In contradiction to some theological teachings, our full essence does not necessarily precede our contingent existence. Portions of our essence, such as our genetic heritage, do indeed precede our contingent existence--but the full bloom of our essence is only realized through the authentic unfolding of our existential life. Subjective life we can fully live, but never objectively know, thanks to Kurt Godel.
My analysis of possibility and probability yielded a profound truth which can only be felt as the sublime absurd. I followed this basic understanding to Descartes' omnipotent deceiver and to Pascal's wager; then to the mathematical insights of Russell, Godel and others. What emerged was a new theology that I call the Theology of Hope. My interest in comphuman evolution is not defined by slavish admiration of the forthcoming technological achievements of such comphumans.
Actually, my "hidden agenda" is to reveal us humans in light of our new creations--so that we humans can better refine and actualize what it means to be fully human. Ultimately all thinking beings must confront both the "middle" and the "edges" of knowledge about everything relevant.
We can live comfortably in the middle of our life paradigms, but we must also be aware of the edges. To dismiss the edges is to be intellectually dishonest. Without intellectual honesty we are in the middle of nowhere. In the long run it is better to honestly search for truth than it is to be dishonestly sure, and thus permanently lost within illusions of our own making.
Life is a journey, not a destination. The only destination we ever will reach is our final resting place, which is the negation of life. The essence of living is motion and change, hopefully for the better. Even a life of misery is preferable to the infinite silence of death. The best life is one which celebrates the potential for humankind to flower into creativity and song. With the proper attitude even mundane tasks can be experienced as celebrations of life itself. Life is both a mechanical process and a growth in creative consciousness: the more consciousness, the more life. Process without consciousness is robotic.
Consciousness without process is detached fantasy with less substance than a passing cloud. The best life is not always the longest-lived life. Indeed, one brief moment of heroism is greater than years of watching soap operas on TV. A teenager who dies heroically for another human in danger has lived a far better life than a greedy geezer who has comfortably celebrated his 90th birthday.
An old saying reminds us that it is better to have loved and lost than never to have loved at all. Love is the bottom line. We must love ourselves by trusting our authentic selves, before we can love other selves. We live life as we love life. Once we get close to life we see the joke in everything.
This is a strange truth taught by Indian mystics. We Occidentals like to think of jokes as irrelevant to what is truly essential; but the exact opposite is true. The sign of enlightenment for many traditions of meditation is laughter. When we apprehend the suchness of infinite reality we are so shocked by its brilliance before our mortal minds that we laugh.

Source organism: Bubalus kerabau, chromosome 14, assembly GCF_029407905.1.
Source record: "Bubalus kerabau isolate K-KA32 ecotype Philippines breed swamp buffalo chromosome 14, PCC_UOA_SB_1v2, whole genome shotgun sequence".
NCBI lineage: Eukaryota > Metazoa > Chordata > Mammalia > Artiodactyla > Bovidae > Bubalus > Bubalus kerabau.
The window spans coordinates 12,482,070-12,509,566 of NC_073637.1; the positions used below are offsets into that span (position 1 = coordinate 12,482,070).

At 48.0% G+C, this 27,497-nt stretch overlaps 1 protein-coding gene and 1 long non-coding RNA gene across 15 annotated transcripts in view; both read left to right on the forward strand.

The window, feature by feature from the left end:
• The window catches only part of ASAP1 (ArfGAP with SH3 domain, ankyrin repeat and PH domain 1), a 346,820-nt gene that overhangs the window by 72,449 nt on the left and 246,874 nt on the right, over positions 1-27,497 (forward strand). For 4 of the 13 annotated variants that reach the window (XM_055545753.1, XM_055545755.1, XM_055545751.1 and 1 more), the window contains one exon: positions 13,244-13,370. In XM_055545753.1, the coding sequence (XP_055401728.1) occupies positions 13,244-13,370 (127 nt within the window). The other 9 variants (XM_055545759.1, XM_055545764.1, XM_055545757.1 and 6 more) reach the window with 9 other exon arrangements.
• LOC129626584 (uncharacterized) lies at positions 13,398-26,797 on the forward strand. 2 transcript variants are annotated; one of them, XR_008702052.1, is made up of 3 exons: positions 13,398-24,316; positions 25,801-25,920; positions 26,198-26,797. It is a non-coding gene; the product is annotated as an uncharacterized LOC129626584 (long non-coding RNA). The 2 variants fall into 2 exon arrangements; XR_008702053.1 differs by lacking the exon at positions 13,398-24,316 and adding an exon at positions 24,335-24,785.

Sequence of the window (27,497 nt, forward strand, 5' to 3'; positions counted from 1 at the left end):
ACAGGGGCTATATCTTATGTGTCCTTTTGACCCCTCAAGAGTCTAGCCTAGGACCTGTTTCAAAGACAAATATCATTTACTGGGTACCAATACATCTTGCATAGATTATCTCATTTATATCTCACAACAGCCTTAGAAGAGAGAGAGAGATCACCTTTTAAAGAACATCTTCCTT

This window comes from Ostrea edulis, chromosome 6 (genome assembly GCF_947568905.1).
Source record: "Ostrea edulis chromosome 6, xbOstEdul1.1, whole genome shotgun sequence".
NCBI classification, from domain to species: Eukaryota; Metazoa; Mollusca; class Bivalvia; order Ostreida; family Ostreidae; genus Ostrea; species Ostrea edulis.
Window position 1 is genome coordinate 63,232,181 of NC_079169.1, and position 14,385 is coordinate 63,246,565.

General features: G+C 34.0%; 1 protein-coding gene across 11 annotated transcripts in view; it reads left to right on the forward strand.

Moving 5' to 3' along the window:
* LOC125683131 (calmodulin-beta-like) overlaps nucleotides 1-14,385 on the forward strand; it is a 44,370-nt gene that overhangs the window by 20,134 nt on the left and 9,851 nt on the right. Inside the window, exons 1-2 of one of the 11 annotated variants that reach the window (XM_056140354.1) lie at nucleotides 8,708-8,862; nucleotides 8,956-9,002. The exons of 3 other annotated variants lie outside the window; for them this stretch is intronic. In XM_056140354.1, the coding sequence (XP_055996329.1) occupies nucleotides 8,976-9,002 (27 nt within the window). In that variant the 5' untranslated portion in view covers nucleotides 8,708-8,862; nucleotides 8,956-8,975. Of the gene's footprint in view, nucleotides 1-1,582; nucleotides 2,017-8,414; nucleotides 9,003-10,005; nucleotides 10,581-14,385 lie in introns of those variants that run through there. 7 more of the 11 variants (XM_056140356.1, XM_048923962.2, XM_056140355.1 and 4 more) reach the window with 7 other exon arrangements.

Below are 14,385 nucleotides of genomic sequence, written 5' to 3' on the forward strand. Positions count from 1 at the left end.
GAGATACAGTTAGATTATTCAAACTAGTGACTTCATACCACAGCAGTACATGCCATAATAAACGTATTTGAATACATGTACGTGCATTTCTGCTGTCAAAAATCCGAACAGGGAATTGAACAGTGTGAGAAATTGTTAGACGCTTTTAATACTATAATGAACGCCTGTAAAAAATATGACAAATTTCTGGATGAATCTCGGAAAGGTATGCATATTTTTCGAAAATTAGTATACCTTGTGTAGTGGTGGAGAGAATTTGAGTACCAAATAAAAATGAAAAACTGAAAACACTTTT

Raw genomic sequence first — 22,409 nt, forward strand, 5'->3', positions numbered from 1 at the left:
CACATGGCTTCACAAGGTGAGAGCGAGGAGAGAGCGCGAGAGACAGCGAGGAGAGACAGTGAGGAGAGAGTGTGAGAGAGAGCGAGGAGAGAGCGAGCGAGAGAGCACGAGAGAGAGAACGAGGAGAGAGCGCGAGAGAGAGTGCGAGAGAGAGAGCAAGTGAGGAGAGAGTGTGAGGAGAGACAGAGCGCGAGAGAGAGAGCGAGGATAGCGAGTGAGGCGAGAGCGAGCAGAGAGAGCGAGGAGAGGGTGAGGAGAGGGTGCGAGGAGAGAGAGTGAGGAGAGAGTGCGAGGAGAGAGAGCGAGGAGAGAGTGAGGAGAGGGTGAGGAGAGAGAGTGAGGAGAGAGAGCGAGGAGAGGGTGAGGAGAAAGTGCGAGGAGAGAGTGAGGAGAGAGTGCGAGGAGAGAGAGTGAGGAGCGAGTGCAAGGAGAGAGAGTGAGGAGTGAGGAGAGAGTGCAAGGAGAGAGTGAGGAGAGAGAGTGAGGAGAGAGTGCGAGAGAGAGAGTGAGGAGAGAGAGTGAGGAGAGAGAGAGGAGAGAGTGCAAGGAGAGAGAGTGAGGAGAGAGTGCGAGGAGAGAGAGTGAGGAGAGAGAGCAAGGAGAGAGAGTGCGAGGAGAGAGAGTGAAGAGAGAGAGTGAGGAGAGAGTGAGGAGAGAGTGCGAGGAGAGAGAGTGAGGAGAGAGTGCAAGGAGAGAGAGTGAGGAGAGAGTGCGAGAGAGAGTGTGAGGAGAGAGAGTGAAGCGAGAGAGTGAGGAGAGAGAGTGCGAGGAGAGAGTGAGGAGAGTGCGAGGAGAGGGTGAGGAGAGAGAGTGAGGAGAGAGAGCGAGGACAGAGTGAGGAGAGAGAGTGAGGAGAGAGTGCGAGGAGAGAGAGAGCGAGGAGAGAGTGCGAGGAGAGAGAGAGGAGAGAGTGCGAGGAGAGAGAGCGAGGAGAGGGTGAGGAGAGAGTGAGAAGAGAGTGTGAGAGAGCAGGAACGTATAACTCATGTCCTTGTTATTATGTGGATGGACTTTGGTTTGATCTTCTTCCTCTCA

What had been so alien has now directly merged with our minds. We laugh from relief, and from a sense of the hidden revealed. Life can be like a comedian's joke, where the unexpected intrudes into an otherwise normal narrative, such that the whole picture is made absurd. Absurd things have no immediately obvious meaning. One who experiences the absurd feels like a person experiencing a strong earthquake, where the ground itself shakes. This outrageous public behavior was consciously designed to shock us.
He was mocking such materialistic splendor itself, showing that wealth has only limited value in a timeless universe. Jokes are important for human homeostasis. We have a natural tendency to feel too self-important. The ego wants to be lord over all it surveys, and it tends to imagine what it surveys is all there is to survey. Jokes serve to put everyday reality into a proper perspective, and thus to tame the excesses of our egos. Once we realize that we can never conquer, we are released from the felt need to dominate our world. We relax and experience life on its own terms.
Much experience is of a pre-conscious nature. For example, the body is not usually experienced consciously for what it is. Chief among these internal systems are the lymphatic system, the blood system, the nervous system, the digestive system, and the endocrine system. When any one system gets clogged the whole body suffers, because the system of systems is itself a whole, functioning unit.
For example, when the digestive system becomes constipated the entire body suffers from the circulating toxins. Naturopathic medicine generally looks for blockages and works to free them so that the body can heal itself with its ancient powers of recuperation. Just as the physical body is a flowing system of systems, so too the "mental body" is a dynamic participant in the whole which is a human being within society. Because the environment is full of potential dangers it is imperative that the mind be flexible and alert.
Classical rigidity has a poor track record of survival. Only those organisms that have found nice niches have been able to avoid mutations for survival. The same holds true for thought systems. Only in the past were societies so traditional that ideas could afford to stagnate. Modern life has done away with niches.